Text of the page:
Right, let me show you an example of that. I'm going to fit a quadratic to a straight line. Easy thing to do. But I want to show you the effect of overfitting or adding in those extra terms. So let me say it a little bit better. I'm going to start off with this 3, sorry, 3. I'm doing it again today. 4 simple values, 0, 1, 2, 3. The y values are the same as x values. So this is 0,0, 1, 1, 2, 2, 3 3. They're all lying on a line. But I'm going to fit. I'm going to plot them out. And then I'm going to fit a quadratic. y if it equals ax squared plus bx plus c to this. Now I know it's a line, but I want to see what happens if I fit a quadratic. So I'm going to use polyfit to fit my quadratic. I'm going to print out some data about it. And then I'm going to use Polyval to estimate what those values should be. Plot them out. And then compute r squared value, and see what happens.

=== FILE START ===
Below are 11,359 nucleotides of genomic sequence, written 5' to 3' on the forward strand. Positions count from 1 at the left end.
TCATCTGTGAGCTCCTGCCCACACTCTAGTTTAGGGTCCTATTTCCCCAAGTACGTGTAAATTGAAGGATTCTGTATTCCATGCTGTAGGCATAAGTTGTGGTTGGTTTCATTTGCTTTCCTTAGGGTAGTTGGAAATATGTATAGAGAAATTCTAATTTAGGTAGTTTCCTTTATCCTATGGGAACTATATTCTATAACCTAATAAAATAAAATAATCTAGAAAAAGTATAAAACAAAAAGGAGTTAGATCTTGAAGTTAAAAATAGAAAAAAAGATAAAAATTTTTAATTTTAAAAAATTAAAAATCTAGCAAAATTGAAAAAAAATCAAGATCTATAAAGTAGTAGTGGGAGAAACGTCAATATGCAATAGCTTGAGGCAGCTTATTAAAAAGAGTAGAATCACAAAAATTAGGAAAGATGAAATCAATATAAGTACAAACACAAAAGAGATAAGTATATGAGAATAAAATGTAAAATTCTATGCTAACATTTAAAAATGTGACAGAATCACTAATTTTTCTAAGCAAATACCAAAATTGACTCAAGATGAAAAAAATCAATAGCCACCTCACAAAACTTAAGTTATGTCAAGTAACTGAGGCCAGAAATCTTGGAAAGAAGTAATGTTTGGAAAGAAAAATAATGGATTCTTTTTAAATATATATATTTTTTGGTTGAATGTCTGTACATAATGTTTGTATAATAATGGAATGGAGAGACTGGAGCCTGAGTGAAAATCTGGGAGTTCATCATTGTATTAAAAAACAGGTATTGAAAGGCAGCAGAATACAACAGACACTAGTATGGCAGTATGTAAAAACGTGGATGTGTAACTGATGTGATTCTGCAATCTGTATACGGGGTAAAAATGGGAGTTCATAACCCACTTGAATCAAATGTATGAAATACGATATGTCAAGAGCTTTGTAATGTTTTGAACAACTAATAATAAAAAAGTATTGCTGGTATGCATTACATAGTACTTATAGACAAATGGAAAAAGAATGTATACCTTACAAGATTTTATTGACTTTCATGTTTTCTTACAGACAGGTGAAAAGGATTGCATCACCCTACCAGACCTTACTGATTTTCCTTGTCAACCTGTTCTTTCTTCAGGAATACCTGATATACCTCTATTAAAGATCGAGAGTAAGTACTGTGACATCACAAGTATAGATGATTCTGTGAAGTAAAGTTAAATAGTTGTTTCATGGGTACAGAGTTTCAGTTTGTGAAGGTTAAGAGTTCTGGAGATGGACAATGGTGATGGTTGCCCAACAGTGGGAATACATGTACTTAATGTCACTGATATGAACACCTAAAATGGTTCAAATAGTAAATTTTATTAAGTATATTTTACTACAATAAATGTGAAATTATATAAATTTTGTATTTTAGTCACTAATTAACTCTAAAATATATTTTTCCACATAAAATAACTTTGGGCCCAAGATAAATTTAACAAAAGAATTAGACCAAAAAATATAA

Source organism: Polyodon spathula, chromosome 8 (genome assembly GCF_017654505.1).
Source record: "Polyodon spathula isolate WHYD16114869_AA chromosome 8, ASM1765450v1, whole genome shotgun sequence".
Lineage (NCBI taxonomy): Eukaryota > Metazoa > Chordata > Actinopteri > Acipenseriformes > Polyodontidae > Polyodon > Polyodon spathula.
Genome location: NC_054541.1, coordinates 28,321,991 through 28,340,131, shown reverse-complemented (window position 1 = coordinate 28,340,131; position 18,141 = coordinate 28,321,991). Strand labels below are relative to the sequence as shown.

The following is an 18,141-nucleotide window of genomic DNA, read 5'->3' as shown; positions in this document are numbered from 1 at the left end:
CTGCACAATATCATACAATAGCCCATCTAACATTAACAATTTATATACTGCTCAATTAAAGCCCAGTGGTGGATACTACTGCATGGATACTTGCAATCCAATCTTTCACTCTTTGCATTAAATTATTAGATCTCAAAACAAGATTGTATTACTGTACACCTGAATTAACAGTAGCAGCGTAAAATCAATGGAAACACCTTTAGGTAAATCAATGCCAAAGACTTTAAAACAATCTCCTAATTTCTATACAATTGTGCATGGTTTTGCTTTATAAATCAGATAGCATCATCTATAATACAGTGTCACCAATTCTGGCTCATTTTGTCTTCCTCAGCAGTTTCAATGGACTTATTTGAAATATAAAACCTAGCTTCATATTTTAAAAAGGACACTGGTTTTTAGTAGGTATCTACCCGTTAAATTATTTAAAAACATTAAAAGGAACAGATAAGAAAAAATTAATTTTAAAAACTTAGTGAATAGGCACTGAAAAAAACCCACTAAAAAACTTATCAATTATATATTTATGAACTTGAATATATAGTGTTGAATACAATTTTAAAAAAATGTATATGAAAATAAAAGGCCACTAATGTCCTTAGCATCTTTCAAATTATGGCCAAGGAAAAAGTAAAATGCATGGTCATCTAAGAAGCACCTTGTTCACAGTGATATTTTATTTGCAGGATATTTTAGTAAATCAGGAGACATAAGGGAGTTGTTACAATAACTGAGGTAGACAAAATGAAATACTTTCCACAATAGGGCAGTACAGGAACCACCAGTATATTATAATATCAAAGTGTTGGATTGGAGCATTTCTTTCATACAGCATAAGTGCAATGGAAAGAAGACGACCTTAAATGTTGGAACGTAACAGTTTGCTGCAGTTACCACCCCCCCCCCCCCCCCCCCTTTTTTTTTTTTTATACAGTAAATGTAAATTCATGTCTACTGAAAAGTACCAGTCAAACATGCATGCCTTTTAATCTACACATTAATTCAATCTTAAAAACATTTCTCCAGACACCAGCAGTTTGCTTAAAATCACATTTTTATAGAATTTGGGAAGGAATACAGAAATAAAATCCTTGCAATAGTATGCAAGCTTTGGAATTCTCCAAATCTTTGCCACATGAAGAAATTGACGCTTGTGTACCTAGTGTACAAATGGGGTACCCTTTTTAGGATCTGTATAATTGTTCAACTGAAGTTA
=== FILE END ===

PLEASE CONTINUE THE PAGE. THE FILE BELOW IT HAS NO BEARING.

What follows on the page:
All right, OK, and let me set this up better. What am I doing? I want to just fit it to a line. I know it's a line, but I'm going to fit a quadratic to it. And what I'd expect is, even though there's an extra term there, it shouldn't matter. So if I go to Python, and I run this, I run exactly that example, look at that. a equals 0, b is 1, c equals 0. Look at the r-squared value. I'll pull that together for you.
It says, in this perfect case, there's what I get. The blue line is drawn through the actual values. The dotted red line is drawn through the predicted values. They exactly line up. And in fact, the solution implied says, the higher order term coefficient 0, it doesn't matter. So what it found was y equals x. I know you're totally impressed I could find a straight line. But notice what happened there. I dropped or that system said, you don't need the higher order term. Wonderful r-squared value.